Despite two recent clinical trial failures, Orphazyme A/S’s arimoclomol is still on track for its June 17 PDUFA date in treating Niemann-Pick disease type C. The newest stumble is in the pivotal study of arimoclomol for treating amyotrophic lateral sclerosis (ALS) as it failed to hit its primary and secondary endpoints.
CEO Dipal Doshi of Boston-based Entrada Therapeutics Inc. said the field of Duchenne muscular dystrophy (DMD) therapeutics has seen “a lot of first-generation, interesting programs that have kickstarted more focus” on the disease, “but no one really is fundamentally moving the needle in a robust clinical way.” His firm, with $116 million in new series B money, wants to change that. “Our focus on DMD is very direct and very specific,” he told BioWorld.
Top-line from Orphazyme A/S’ phase II/III trial of arimoclomol for treating inclusion body myositis, a muscle-wasting disease, failed to hit its primary and secondary endpoints. The data caused investors to pull back sharply as shares of Copenhagen-based Orphazyme (NASDAQ:ORPH) had dropped 28.97% on March 29 to close at $8.80 per share.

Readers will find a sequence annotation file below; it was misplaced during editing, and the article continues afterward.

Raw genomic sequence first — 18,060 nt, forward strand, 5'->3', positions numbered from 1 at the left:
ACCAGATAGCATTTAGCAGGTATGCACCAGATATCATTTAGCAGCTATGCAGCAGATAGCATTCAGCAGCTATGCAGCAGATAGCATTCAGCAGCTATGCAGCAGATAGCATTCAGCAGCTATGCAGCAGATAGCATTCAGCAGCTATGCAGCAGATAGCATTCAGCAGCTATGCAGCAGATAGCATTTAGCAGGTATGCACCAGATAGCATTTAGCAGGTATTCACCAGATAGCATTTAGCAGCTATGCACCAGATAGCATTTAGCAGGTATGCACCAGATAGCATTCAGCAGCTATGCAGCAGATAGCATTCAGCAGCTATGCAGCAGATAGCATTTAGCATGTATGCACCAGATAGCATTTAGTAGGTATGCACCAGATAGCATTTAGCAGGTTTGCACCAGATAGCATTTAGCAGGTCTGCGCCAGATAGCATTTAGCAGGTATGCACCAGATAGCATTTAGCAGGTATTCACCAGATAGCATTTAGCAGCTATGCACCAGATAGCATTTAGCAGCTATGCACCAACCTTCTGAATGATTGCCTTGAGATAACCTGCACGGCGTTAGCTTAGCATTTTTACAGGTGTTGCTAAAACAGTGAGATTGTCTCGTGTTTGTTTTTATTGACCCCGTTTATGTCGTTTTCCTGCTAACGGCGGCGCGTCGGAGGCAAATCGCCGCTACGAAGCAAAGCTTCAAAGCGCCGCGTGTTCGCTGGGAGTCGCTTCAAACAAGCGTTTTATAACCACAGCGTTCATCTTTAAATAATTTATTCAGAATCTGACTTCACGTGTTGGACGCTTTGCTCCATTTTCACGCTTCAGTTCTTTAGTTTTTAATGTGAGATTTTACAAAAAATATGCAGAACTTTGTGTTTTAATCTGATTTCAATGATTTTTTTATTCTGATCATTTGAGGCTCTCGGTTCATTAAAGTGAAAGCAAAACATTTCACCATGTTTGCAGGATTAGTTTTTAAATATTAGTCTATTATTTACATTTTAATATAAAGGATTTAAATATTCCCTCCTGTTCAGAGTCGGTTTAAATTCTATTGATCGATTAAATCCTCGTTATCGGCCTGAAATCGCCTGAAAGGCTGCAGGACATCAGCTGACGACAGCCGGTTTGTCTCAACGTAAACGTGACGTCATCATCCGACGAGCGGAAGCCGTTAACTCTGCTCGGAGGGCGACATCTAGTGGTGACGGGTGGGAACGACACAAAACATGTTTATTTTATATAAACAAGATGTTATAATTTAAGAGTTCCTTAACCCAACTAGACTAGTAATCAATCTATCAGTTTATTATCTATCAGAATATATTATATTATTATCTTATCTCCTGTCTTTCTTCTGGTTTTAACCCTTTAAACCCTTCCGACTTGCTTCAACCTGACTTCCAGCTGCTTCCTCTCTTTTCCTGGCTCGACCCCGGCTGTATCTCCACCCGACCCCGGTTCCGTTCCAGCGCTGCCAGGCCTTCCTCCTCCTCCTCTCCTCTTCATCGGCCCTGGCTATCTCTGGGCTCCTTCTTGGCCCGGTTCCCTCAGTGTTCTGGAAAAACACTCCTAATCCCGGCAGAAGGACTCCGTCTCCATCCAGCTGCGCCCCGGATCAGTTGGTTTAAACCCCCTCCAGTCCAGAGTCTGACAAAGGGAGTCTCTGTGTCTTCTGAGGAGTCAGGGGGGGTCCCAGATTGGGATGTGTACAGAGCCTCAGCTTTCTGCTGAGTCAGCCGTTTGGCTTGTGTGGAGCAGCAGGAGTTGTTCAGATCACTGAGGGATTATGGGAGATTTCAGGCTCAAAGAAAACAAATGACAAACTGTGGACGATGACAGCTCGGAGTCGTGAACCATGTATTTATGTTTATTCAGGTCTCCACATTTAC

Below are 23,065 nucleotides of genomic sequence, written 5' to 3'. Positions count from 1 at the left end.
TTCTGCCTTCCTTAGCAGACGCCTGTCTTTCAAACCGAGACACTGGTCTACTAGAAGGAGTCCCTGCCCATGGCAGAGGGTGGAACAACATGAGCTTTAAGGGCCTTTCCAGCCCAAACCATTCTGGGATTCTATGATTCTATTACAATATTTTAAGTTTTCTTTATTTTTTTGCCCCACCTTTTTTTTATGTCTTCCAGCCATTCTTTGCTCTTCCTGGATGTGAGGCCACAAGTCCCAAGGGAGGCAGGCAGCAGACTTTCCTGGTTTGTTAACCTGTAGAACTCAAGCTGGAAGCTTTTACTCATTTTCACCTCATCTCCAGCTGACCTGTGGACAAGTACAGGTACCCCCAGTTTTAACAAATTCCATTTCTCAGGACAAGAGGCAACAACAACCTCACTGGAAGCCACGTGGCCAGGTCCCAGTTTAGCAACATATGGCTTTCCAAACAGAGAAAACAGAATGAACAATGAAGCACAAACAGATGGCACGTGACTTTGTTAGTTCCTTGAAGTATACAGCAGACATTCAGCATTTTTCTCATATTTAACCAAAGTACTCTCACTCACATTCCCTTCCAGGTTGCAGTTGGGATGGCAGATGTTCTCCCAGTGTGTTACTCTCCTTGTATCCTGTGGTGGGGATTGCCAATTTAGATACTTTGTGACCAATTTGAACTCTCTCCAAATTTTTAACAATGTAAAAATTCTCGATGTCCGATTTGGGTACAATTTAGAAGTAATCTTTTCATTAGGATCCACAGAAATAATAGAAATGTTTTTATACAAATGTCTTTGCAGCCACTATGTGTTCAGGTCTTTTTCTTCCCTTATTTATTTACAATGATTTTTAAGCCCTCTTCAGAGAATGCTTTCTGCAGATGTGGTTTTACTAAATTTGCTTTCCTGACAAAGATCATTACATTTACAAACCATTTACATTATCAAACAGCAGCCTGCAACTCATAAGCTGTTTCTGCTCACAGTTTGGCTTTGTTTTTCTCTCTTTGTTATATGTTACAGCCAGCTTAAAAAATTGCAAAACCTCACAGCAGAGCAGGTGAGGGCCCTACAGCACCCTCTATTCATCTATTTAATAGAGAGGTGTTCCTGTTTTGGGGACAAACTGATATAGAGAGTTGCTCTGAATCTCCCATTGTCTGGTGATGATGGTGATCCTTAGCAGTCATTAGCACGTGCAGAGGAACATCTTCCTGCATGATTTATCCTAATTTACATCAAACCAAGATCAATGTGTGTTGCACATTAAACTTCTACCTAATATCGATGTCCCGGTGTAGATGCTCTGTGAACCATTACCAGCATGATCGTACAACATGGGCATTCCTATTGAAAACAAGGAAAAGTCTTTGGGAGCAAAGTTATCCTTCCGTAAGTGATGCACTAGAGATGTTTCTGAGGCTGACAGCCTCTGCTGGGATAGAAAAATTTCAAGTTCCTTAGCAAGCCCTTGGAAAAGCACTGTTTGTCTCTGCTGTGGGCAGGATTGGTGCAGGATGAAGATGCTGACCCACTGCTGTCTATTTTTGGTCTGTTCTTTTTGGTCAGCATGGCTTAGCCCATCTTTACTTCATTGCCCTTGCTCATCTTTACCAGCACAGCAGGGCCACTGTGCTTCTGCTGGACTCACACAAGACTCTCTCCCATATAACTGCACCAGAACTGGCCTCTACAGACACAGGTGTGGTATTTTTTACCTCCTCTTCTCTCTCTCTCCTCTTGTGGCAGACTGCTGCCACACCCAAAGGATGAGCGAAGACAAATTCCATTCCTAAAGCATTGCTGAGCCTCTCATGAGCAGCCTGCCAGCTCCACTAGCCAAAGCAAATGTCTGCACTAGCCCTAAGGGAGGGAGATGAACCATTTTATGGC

Shares of Israeli drug delivery specialist Entera Bio Ltd. (NASDAQ:ENTX) led the U.S. market March 11, in both percentage gain and volume, climbing 152.5% to $4.04 after a report that its oral parathyroid hormone candidate, EB-613, significantly boosted levels of P1NP, a biomarker indicating new bone formation vs. placebo at three months in an ongoing phase II osteoporosis study.
In the wake of Study 045’s failure with Translarna (ataluren) in nonsense mutation Duchenne muscular dystrophy, PTC Therapeutics Inc. is “trying to thread the needle between the notion of getting Study 041 completed in the third quarter of 2022 vs. getting accelerated approval now,” CEO Stuart Peltz said.
Sarepta Therapeutics Inc.’s miss on a key phase II ambulatory endpoint in its Duchenne muscular dystrophy (DMD) trial may have been caused by a dramatic disparity in functional ability at baseline among older vs. younger patients afflicted with the progressively worsening disorder. In any case, Wall Street had knives out, carving 51% of the value away from shares (NASDAQ:SRPT) of the Cambridge, Mass.-based firm, which closed at $82.29, a loss of $86.66, or 51%.
Precision Biosciences Inc. CEO Matthew Kane said the company is in “active discussions around additional partnerships in vivo and in other areas across our organization,” after scoring a deal with Eli Lilly and Co. centered on the firm’s Arcus genome-editing platform. “There’s no conceivable way in the near term that we’re going to advance all of the possibilities of Arcus on our own,” he said.
Solid Biosciences Inc. already has its own Duchenne muscular dystrophy program, but with some new investment money it is plunging into a collaboration with Ultragenyx Pharmaceutical Inc. to co-create another program. The two will collaborate on developing and commercializing new gene therapies for treating Duchenne muscular dystrophy as Novato, Calif.-based Ultragenyx is investing $40 million in Solid.